Muslim community leaders have spoken of Swindon communities in fear following the London mosque attack.

Mohammed Ishak Mogul, chairman of Swindon Muslim Council, said he heard the news as he returned from midnight prayers.

“I was shocked – very, very shocked. We’ve had incidents of islamophobia and hatred reported across the country. But this is a very violent manifestation of islamophobia, which worries us greatly. Our prayers are with the victims and their families.

In the early hours of Monday morning a man driving a large white van into a group of worshippers near London’s Finsbury Park Mosque. Muslims are currently celebrating Ramadan.

Witnesses said the man, who was detained by members of the public before police arrived, shouted: “I’m going to kill Muslims.”

Mr Mogul said: “This is an act of terror on British Muslims. People are right to be angry and take precautionary measures. But you can’t fight hatred with hatred. That doesn’t resolve anything.

“We need to bring people together. In Wiltshire we believe we have a community spirit and we want to keep it going.”

Kenyan-born Mr Mogul, who moved to Swindon in 2001 to open a factory for Motorola, says that Muslim community leaders are working closely with the authorities to tackle hate crime – and a similar attack in Swindon is highly unlikely.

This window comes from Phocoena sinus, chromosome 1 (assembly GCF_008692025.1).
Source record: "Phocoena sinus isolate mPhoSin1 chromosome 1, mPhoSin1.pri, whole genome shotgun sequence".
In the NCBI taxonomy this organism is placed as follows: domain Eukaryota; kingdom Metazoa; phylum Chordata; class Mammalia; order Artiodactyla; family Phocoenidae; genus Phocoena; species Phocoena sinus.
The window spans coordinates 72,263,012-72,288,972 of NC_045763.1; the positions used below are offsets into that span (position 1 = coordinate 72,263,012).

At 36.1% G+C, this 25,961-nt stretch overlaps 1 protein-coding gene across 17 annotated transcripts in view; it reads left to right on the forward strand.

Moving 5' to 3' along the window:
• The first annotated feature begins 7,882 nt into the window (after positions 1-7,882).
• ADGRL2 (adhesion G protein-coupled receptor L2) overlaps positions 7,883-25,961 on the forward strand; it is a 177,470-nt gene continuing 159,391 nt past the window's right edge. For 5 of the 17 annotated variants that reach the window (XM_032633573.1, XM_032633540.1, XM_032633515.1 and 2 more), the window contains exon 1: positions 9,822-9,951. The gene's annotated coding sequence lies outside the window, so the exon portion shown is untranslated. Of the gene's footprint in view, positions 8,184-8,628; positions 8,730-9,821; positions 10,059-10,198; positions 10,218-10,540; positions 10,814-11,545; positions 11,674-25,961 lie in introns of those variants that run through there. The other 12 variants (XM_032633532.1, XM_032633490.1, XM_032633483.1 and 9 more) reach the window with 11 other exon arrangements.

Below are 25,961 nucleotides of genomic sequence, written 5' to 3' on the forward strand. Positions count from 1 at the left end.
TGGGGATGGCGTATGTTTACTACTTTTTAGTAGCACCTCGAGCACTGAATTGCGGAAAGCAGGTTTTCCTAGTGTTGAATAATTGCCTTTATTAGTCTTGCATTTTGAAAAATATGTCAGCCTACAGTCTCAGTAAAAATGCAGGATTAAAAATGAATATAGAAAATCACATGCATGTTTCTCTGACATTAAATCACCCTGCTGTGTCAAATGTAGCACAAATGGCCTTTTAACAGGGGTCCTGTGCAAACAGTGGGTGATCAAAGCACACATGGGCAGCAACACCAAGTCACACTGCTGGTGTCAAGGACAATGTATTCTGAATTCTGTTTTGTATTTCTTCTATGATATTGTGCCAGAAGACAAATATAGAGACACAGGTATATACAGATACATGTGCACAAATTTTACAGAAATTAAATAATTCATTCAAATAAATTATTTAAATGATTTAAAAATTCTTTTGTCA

“We’ve had a few hate crimes, but we work with the community policing on addressing those. We try and combat it there and then.”

Wiltshire Police received 467 reports of hate crime offences in 2015-2016, including 23 where the hatred was aimed at the victim’s religion.

Kier Pritchard, Assistant Chief Constable for Wiltshire Police, said: "This incident will undoubtedly cause shock and concern and we would like to reassure all our communities in Wiltshire that we will not tolerate hate crimes of any nature. We are working closely with community leaders to ensure that we are doing everything we can to keep people safe. Security measures at mosques and other significant sites are being reviewed and high visibility patrols for reassurance are being increased.

"I must stress that there is no known specific threat to the county or to the South West region at this time.

"Following incidents such as this, there can be an increase in hate crimes within communities and we must unite and stand together against such hatred. We have seen communities working together offering support to each other after each of these attacks and this is the spirit in which we must continue."

Police urged people to report hate crime by calling 101 or online via person is thought to have died in the Finsbury Park attack, which left eight people in hospital and another two requiring treatment at the scene. All of the casualties were Muslim, the Metropolitan Police said.

Metropolitan Police Deputy Assistant Commissioner Neil Basu said: “This is being treated as a terrorist attack.”

Earlier this morning the Muslim Council of Britain called for extra security around Britain’s mosques.

Robert Buckland, MP for South Swindon, spoke out against the attackers: “My thoughts are with all of those caught up in the terror attack in Finsbury Park. I am shocked and appalled by this senseless act.”